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The natural world. Looking pretty for 3.5b years.

"Deadbeat Dams", Down

Author: Hugh Bollinger/Monday, April 11, 2016/Categories: wildlife conservation, sustainability, environment

                     Klamath Dam to be Removed by 2020 (credit: US Fish & Wildlife Service)

The 19th and 21st Century's saw almost all the rivers in the USA damed. Purposes varied from water storage, to hydro-power generation, expansion of agricultural, and for flood control. Environmental and social costs were ignored or unrecognized during the planning and construction of the dams and included losses of fisheries, recreation and native tribal uses, as well as natural ecosystem services like sand and silt deposition along coastal zones. These costs only became apparent in hindsight.

Some dams have now lost their cost advantage. New energy technologies have dropped in price; energy conservation and efficiency has expanded; wild rivers are widely utilized for recreation, and protection of wildlife habitat restoration is increasingly recognized. Now some of what have often been called "deadbeat dams" are coming down. The most recent to be announced was an agreement between California, the US Department of Interior, Native American tribes, and environmental advocates to restore the Klamath River in California to its free-flowing pre-dam status by removing four dams by 2020.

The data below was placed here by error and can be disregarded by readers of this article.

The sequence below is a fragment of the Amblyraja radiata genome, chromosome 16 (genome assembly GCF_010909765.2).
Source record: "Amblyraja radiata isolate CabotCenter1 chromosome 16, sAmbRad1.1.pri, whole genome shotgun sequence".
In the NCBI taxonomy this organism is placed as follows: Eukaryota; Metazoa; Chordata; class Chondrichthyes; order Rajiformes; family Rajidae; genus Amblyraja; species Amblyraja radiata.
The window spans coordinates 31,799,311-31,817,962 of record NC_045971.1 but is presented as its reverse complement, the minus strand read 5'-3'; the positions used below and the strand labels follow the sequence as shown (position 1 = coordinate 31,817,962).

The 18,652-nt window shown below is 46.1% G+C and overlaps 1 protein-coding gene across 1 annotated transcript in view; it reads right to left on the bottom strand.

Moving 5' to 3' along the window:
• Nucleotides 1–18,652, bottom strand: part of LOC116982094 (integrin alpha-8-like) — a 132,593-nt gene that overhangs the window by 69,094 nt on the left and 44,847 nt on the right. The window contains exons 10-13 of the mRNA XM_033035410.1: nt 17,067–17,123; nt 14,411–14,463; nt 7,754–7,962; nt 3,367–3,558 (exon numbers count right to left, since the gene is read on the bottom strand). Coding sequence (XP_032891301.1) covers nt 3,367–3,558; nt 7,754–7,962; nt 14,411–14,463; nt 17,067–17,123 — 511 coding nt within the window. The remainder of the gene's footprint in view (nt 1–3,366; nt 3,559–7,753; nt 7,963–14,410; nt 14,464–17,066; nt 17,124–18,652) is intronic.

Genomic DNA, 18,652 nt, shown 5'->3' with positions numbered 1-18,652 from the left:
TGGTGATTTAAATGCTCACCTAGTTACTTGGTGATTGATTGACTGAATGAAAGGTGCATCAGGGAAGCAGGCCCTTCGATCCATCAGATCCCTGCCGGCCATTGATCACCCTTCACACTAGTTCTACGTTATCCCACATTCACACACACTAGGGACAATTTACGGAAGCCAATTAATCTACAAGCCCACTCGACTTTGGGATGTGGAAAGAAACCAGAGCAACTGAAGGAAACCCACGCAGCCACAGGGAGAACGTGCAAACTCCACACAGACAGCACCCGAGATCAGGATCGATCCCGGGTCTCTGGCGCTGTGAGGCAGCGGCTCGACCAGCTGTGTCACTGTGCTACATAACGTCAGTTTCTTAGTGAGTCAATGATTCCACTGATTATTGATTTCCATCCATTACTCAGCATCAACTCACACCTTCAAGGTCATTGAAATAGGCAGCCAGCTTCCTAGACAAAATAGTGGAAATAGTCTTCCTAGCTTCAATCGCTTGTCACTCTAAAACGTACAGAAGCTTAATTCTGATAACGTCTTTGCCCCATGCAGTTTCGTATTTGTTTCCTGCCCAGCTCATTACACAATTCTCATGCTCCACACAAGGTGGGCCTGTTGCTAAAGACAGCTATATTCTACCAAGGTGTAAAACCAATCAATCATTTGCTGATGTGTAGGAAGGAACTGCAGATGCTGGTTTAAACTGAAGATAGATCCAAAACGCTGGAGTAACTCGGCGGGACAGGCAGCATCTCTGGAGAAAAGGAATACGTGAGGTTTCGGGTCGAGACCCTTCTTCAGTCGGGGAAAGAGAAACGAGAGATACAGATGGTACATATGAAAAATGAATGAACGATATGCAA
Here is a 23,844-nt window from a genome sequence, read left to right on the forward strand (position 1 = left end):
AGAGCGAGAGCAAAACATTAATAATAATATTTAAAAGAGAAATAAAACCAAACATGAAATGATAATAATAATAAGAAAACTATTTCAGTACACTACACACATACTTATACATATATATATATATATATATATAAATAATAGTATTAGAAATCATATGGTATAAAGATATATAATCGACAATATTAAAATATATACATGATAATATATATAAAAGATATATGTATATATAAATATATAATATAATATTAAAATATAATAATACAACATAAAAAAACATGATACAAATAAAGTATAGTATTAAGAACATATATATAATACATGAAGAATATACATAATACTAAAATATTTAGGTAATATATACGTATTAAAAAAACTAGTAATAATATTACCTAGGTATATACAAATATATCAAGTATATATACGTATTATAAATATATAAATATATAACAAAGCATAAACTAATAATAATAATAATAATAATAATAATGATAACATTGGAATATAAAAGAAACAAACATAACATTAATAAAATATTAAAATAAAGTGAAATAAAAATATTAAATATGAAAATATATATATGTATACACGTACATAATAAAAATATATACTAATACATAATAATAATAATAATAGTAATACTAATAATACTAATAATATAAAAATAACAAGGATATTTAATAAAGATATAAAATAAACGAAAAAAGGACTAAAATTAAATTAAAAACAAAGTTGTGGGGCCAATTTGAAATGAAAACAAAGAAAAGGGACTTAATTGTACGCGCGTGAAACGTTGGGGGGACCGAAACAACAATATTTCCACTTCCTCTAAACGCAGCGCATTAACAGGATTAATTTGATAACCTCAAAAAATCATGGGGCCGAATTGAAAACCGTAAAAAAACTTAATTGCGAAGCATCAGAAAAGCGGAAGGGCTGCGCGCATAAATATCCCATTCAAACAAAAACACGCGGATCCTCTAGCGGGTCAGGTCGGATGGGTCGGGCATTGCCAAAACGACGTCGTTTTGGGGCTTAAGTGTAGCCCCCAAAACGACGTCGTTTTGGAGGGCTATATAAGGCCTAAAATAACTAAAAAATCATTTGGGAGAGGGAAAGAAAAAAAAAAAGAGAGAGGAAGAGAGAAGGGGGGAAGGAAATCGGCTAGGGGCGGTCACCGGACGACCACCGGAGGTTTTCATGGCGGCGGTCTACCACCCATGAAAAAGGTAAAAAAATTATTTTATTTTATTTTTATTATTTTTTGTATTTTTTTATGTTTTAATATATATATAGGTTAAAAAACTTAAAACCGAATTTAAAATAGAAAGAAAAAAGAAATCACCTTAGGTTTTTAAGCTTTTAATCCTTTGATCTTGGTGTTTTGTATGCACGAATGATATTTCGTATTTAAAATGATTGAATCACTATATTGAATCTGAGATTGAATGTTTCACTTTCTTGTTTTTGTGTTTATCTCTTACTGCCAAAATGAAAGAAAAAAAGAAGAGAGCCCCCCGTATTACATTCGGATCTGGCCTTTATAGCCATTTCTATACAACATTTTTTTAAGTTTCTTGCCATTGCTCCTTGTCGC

Dams in the Klamath River Basin (credit: US Fish & Wildlife Service)

American Rivers, an environemtal organization, praised the announcement and KOIN News in Oregon carried exerpts of the signing ceremonies here:

Hopefully, more such river declarations will soon be made elsewhere in the USA.



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